Streptococcus pyogenes is a bacterium, also known as flesh eating bacteria, which usually grows in pairs or chains. It is circular shaped and approximately 2 µm (micrometers) in length. It does not contain spores or flagella, but it is motile. Also, Streptococcus pyogenes is anaerobic and reproduces asexually.
Modus Operandi (MO)
Causes infection by releasing dangerous toxins; usually contracted by poor hygiene.
Red rash, red lines, flushed face, strawberry tongue
Spreads when an infected person coughs or sneezes.
Children between ages 5-15
No human activity increases ones risk in receiving this and the most commonly infected do not share any characteristics besides age.
Streptococcus pyogenes typically resides on skin or in the respiratory tract.
Usually, if the immune system is not compromised than the bacteria causes no harm so, as long as taking appropriate medicine, a full recovery is expected.
Can be fatal if left untreated, but usually just causes minor discomforts.
Severeness has gone down significantly over time.
Location of Victims
Ranges from a variety of different regions, but the most recent outbreak was in England.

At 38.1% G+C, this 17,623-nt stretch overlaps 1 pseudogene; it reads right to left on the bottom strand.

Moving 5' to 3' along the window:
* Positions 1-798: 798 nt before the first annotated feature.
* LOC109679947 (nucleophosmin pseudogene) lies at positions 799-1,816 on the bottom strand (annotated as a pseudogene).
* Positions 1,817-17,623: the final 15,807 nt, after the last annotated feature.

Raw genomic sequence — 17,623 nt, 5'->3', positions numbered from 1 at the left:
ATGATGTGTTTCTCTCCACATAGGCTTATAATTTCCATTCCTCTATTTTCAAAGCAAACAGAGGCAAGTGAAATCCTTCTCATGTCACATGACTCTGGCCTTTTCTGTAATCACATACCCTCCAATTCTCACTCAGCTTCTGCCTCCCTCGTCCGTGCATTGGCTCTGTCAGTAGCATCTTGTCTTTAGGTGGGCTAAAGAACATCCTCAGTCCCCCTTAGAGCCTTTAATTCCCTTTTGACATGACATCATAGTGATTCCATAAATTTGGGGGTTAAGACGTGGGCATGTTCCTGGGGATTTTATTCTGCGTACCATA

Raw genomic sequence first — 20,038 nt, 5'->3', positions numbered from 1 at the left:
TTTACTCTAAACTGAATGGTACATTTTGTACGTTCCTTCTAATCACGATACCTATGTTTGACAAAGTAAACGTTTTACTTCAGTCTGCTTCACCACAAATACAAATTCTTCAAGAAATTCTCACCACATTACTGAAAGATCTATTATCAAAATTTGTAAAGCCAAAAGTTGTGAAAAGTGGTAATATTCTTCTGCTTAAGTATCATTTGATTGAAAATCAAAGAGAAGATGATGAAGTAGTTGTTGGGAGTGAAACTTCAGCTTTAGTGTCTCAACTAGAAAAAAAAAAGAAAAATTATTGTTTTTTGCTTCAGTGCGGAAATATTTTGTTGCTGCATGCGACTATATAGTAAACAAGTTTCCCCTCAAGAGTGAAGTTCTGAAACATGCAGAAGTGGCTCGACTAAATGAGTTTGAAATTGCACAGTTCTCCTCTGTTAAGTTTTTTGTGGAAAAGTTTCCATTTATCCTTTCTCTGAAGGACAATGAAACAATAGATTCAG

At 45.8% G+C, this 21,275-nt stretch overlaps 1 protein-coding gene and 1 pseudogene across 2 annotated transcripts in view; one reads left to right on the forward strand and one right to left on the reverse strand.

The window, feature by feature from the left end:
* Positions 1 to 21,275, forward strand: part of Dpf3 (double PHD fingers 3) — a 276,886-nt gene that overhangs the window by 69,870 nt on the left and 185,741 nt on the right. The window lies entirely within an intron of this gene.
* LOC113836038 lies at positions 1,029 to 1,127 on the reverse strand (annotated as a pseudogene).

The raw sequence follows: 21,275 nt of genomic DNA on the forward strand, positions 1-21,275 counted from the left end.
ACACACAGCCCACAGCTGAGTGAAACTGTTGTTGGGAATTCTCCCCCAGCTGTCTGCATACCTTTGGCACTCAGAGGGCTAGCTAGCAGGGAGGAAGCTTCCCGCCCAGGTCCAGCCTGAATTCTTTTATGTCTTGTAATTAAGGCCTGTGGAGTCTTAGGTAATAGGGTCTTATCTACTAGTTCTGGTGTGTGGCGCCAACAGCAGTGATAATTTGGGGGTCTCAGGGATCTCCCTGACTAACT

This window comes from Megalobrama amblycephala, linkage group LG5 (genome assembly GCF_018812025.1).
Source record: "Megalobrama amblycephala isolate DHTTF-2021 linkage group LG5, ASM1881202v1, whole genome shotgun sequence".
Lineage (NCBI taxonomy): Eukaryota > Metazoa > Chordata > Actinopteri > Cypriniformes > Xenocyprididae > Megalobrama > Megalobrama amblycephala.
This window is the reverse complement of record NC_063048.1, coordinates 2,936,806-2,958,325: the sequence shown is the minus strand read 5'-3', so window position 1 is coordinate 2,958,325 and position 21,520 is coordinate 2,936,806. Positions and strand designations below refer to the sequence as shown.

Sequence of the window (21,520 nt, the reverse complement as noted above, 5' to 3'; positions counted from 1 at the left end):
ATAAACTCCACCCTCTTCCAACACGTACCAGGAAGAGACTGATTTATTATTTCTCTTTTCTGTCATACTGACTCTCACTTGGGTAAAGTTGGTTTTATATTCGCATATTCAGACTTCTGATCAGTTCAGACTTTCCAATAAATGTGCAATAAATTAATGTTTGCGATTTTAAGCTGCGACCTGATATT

of people are generally affected.
are the most effective
To avoid contracting this disease, it is crucial to maintain good hygiene
Have their been any less effective attempts?
No, although in the past many died when epidemics suddenly broke out, scientists went straight to studying the disease to develop an antibiotic to prevent further loss
When having Scarlet Fever one may think they have a bad sunburn or strep throat, but when accompanied with fever, difficulty swallowing, stomach pain, etc. they can pinpoint it as Scarlet Fever
“A Group A Streptococcal Infection | CDC.” Centers for Disease Control and Prevention, Centers for Disease Control and Prevention, www.cdc.gov/groupastrep/diseases-public/scarlet-fever.html. Davis, Charles Patrick. “Scarlet Fever Symptoms, Treatment & Causes.” MedicineNet, www.medicinenet.com/scarlet_fever_scarlatina/article.htm#what_i s_scarlet_fever.
Group A Streptotoccus, www.austincc.edu/microbio/2704y/gas.htm.
Nordqvist, Christian. “Scarlet Fever: Causes, Symptoms, Treatment, and Complications.” Medical News Today, MediLexicon International, 12 Oct. 2017, www.medicalnewstoday.com/articles/176242.php. Scarlet fever -- also called scarlatina -- is an infection that’s easily passed from person to person. Anyone can get it. “What Are the Symptoms of Scarlet Fever? Do They Include a Red Rash?” WebMD, WebMD, www.webmd.com/a-to-z-guides/understanding- scarlet-fever-symptoms.
“Scarlet Fever | Disease of the Week | CDC.” Centers for Disease Control and Prevention, Centers for Disease Control and Prevention, www.cdc.gov/dotw/scarletfever/index.html.
“Scarlet Fever.” Mayo Clinic, Mayo Foundation for Medical Education and Research, 24 Apr. 2018, www.mayoclinic.org/diseases- conditions/scarlet-fever/symptoms-causes/syc-20377406.
Smith, C. “Scarlet Fever–Past and Present.” Aetiology, http://aetiologyblog.com/2011/07/06/scarlet-fever-in-hong- kong/